5 Female Animators Who Shook Up The Industry

5 female animators who shook up the industry We’re big believers in the power of career mentors and role models—having someone to look up to as you navigate your own professional journey can give you the help and inspiration you need to follow your dreams. And when we stumbled upon the Smithsonian Magazine’s round-up of 5 women who shook up the animation industry, well, we couldn’t have asked for a better list of role models!

The list of what writer Daniel Eagan calls “extraordinary women animators” is, simply put, a fantastic round-up of some of the best in the business. Without further ado, the list includes:

Lotte Reiniger, credited with directing the first feature-length animated film. The Berlin native made a name for herself by using cut-out silhouettes that she moved frame-by-frame. Her film credits include The Adventures of Prince Achmed and The Rose and the Ring.

Janie Geiser, an internationally acclaimed puppeteer from Baton Rouge, La. Janie founded her own puppet company and later experimented with animation techniques that unite to create a collage of effects. Make sure to watch The Red Book, a mesmerizing film that’s as beautiful as it is entertaining.

Jennifer Yuh Nelson, a gifted storyboard artist and director—and someone we’re lucky to call a friend! Jennifer directed Kung Fu Panda 2, which, after making nearly $700 million at the box office, solidified Jennifer’s position as the most successful female director in Hollywood.

Helen Hill, an animator, documentary filmmaker, activist, teacher, wife and mother who completed 21 short films that explored the full range of animation. Her book Recipes for Disaster: A Handcrafted Film Cookbooklet is now a go-to resource for alternative filmmakers. Although her work was damaged in the aftermath of Hurricane Katrina, most of her films are still available from the Harvard Film Archive.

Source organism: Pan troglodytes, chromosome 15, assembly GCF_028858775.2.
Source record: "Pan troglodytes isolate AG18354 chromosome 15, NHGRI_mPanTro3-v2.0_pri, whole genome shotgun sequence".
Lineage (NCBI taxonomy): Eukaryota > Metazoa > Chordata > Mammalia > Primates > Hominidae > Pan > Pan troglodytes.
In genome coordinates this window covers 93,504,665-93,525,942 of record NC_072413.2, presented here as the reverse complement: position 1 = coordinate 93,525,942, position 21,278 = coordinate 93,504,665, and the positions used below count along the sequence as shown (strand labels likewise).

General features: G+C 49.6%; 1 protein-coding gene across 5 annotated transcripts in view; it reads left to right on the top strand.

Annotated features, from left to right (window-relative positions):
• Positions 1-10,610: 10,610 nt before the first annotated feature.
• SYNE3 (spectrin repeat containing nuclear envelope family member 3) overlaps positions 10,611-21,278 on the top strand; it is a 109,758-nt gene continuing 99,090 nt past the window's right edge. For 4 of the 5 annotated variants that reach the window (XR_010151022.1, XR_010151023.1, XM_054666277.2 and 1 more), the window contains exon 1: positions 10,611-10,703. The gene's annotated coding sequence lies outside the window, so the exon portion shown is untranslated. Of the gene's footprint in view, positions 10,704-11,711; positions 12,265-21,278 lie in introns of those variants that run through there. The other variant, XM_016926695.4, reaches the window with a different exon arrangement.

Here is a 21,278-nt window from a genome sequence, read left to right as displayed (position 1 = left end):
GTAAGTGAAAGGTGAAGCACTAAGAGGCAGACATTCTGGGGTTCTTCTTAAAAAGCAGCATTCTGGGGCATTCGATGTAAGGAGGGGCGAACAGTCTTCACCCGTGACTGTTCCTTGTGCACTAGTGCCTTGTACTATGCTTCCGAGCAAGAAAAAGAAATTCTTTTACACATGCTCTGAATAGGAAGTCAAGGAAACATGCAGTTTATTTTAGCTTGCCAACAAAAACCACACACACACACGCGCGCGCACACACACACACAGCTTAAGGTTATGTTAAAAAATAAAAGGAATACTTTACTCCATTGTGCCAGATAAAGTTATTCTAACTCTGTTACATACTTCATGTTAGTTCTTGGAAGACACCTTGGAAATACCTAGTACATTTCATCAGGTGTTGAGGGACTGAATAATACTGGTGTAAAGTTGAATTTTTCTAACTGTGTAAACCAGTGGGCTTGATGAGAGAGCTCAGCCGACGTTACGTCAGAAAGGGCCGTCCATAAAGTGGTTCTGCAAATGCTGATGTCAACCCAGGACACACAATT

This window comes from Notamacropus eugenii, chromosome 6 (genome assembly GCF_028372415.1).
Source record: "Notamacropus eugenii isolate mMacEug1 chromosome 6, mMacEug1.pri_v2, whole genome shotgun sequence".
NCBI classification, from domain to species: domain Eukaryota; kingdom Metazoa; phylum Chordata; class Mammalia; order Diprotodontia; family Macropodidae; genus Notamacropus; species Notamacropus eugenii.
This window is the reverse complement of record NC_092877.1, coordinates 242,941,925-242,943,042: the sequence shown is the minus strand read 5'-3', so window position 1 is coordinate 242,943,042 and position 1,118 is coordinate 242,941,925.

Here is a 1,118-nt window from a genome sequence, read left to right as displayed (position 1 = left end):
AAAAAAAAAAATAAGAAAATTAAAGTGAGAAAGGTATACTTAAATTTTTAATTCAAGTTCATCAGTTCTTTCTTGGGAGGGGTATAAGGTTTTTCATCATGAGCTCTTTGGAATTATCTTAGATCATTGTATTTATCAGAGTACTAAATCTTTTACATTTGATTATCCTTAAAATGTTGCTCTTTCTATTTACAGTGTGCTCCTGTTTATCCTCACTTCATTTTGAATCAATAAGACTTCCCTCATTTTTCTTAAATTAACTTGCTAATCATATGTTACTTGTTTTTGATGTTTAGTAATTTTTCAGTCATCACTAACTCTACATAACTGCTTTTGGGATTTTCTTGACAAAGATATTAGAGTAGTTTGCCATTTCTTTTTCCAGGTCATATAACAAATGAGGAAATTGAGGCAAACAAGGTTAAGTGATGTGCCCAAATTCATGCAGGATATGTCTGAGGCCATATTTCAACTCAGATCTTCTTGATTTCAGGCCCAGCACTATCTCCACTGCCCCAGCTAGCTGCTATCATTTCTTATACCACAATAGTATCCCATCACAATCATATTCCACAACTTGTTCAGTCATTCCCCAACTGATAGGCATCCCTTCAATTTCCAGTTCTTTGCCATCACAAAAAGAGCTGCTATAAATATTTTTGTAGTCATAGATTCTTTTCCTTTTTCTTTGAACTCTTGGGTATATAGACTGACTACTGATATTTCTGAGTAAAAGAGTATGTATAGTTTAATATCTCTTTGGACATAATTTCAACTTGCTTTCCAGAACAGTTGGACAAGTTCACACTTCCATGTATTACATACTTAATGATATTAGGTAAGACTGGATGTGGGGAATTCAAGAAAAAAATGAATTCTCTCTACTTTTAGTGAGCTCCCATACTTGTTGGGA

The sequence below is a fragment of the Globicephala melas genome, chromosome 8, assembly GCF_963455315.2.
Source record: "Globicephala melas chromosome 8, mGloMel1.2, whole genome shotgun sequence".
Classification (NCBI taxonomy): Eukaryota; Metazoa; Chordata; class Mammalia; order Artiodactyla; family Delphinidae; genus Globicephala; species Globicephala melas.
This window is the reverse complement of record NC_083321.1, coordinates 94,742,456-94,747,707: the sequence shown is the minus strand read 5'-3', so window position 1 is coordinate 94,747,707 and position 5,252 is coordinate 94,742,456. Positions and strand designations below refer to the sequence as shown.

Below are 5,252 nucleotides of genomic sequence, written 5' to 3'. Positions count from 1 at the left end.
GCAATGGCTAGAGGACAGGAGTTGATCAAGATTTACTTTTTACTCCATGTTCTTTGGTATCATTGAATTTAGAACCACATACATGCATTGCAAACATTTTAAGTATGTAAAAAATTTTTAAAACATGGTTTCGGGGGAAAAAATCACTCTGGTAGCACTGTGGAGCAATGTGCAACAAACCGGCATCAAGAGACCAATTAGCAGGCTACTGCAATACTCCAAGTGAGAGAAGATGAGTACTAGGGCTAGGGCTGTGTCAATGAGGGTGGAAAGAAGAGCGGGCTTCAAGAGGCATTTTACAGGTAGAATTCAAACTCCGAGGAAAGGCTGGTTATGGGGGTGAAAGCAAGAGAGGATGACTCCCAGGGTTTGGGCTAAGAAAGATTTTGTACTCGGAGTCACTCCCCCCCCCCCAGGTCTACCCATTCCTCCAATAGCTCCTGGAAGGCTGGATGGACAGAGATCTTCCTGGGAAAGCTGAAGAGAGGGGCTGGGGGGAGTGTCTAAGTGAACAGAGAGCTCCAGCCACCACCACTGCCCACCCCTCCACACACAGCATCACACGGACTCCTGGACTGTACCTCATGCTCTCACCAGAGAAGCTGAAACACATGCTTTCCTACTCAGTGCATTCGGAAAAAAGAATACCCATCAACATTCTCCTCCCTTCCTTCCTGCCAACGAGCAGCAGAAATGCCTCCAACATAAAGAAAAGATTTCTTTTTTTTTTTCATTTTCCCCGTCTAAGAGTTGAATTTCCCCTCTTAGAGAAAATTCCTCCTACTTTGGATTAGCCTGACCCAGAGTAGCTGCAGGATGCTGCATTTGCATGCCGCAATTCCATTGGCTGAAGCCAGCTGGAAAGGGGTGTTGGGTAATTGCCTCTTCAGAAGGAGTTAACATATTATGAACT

Sally Cruikshank, credited with writing, animating and directing 1975’s Quasi at the Quackadero, one of the first countercultural films to break through to a mainstream audience. She cites the Fleischer Brothers and Walt Disney among her sources of inspiration. Cruikshank has animated approximately 20 pieces for Sesame Street, and has also contributed animated sequences to full-length films like Twilight Zone: The Movie.

A pretty amazing list, right? We encourage you to not only learn more about these wonderful women, but to watch their work, too—you’ll be glad you did!

As you make your own path in the world, who inspires you? We’d love to hear more about the people you look up to in the comments.

Image via Milestone Films

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